Families live in fear of City’s housing plans

A social housing project planned for the site known "Die Stalle" could see several families being evicted from the City-owned land.

If a social housing project in Salt River gets the nod, it would spell the end for an informal settlement located around 21 former horse stables which are adjacent to the well-known Salt River Market plot.

Worrying lines are evident on the faces of families who occupy these stables, some have already accepted that they will be kicked to the curb once the City of Cape Town’s plans are implemented, but they refuse to give up without a fight.

Richard Oostendorp has been living at the site for the last nine years and said his little space was the only home he has ever had.

“My parents were living on the street and for most of my life, I was also living on the streets and I had to look after myself from a very early age. I had a job, but that company closed down and I have been struggling since that time,” Mr Oostendorp said.

Originally from Worcester, he arrived in Cape Town in search of a better life, but instead, found himself on the streets once again, meeting an old friend who introduced him to the stables which are often referred to as “Die Stalle”. “I slept here with him on the floor for a few nights and I was supposed to go find work, because he was working on a construction site. He then left me in charge of the room during the day and I would clean up and cook what I could for us.”

By this time, other families had become well acquainted with Mr Oostendorp, but tragedy struck, when his friend did not return home from work one afternoon.

“I went to the police station to report him missing and later on, we were told he was robbed on the station, stabbed and killed. When that news came out, there were people who wanted to kick me out of here and take the room, but the people then stood up for me and they wanted me to live here, because Henry would have wanted that,” he said, clearly drifting away into some thoughts of his late friend.

Another mother of three, who did not want to be named, said their future remains uncertain and if the City decides to remove the families from the land, where to next, would be a question she is unable to answer.

The mother was afraid to be identified as she had already engaged in several discussions with the City regarding the future of the land.

“I have asked the City numerous times if they planned to relocate us or if we are part of the plans. They refused to answer any of us, but instead, they (City of Cape Town) leave us in the dark and when the time comes, they plan to put us back on the street and start with some fancy housing project,” she said.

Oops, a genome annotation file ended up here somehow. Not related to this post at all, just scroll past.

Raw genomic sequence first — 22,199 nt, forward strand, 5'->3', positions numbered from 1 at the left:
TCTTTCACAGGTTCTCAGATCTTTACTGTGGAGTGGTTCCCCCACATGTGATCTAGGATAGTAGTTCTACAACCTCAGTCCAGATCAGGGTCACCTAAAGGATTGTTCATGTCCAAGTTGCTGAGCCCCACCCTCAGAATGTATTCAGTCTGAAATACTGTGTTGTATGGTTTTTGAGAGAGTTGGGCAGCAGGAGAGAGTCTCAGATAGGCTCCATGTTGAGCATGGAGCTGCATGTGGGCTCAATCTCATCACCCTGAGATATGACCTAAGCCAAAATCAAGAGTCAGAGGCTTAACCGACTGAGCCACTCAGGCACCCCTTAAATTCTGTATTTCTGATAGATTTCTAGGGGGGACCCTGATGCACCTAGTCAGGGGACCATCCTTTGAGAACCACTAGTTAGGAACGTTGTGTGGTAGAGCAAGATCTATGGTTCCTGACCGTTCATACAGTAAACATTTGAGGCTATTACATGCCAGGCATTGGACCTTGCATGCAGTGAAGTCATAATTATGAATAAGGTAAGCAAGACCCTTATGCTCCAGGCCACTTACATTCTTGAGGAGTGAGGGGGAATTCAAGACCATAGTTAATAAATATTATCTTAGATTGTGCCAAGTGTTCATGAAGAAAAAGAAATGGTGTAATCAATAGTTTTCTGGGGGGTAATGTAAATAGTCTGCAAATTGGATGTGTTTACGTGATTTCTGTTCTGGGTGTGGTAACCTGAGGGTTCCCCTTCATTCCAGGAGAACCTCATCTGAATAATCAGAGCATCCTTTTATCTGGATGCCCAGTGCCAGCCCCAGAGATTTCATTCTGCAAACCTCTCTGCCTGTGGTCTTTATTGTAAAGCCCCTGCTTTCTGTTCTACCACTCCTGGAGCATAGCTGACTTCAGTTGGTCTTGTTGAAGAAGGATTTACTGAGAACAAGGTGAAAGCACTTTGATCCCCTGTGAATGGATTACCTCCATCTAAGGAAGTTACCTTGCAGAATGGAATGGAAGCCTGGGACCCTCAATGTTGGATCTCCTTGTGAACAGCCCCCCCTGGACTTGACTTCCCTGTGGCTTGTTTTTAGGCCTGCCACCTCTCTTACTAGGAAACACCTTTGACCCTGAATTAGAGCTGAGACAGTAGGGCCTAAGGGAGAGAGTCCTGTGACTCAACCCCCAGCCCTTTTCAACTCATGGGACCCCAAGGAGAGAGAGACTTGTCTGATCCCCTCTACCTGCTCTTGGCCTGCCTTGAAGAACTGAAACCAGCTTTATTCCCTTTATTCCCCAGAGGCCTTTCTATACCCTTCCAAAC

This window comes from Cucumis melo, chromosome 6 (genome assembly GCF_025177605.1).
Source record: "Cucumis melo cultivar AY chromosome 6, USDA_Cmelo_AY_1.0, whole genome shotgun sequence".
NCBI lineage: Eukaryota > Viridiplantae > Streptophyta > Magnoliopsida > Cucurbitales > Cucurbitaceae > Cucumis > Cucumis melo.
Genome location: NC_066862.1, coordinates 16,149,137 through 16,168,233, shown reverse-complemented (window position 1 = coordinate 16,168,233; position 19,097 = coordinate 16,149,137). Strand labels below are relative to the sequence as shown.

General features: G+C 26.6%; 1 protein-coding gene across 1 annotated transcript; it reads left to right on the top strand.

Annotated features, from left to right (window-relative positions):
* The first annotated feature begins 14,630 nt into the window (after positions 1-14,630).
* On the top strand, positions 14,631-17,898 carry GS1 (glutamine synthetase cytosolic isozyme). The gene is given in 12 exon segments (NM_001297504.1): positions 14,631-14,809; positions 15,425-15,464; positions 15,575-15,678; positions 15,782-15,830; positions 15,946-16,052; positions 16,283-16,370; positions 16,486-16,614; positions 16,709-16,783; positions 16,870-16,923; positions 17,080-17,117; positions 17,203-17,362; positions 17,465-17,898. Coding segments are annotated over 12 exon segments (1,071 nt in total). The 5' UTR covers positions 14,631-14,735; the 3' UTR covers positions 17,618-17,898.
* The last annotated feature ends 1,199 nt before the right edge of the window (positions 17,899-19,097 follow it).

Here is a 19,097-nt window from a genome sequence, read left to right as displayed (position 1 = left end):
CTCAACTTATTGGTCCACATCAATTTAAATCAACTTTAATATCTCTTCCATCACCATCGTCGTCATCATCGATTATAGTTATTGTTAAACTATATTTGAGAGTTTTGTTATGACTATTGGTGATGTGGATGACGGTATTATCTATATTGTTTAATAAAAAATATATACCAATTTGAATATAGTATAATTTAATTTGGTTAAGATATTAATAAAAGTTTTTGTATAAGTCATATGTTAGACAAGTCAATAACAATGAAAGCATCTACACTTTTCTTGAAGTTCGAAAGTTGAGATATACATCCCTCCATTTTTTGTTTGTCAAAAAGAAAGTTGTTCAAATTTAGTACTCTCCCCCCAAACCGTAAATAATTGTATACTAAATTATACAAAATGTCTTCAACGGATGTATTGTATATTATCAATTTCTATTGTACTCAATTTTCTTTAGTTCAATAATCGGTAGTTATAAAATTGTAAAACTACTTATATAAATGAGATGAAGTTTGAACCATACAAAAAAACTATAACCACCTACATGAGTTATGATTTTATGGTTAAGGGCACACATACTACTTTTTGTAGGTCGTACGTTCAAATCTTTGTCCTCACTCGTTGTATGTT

The land is owned by the City. It was previously used by hawkers who kept their horses and carts inside the stables. Hawkers from the stables started a carrying service in the late 1940s or early 1950s called the “Trip Carts”, which catered to stallholders without transport who bought produce from the market, previously known as Sir Lowry Road Market. Over time, the horse and cart carrying service was replaced by vehicle deliveries.

The City’s Mayco member for human settlements, Benedicta van Minnen, confirmed that the site had been earmarked for a social housing development.

“The City can confirm that the social housing project for the Salt River Market plot is still in the planning phase and therefore no further details are available at this stage,” she said.

Ms Van Minnen added that the market site is recognised as a strategically located site within the Salt River area and the development potential of the market is being investigated by the City.

“As the area transforms, the City must consider the future of the market to ensure that maximum social benefit is achieved from the use of the asset. Through its envisaged development for social housing, the site offers the ability to provide affordable rental accommodation on a sustainable basis within the Salt River area,” she said.

The City are also remains aware of the market’s history and age.

“Initial investigations have indicated that there is the potential for revitalisation and this could take the form of a mixed-use development. The City is currently testing the viability of such a development. Accordingly, no concrete proposals have been put forward. Once the outcome of the current work is known, this information will be fed back to the sub-council and other City structures,” Ms Van Minnen said.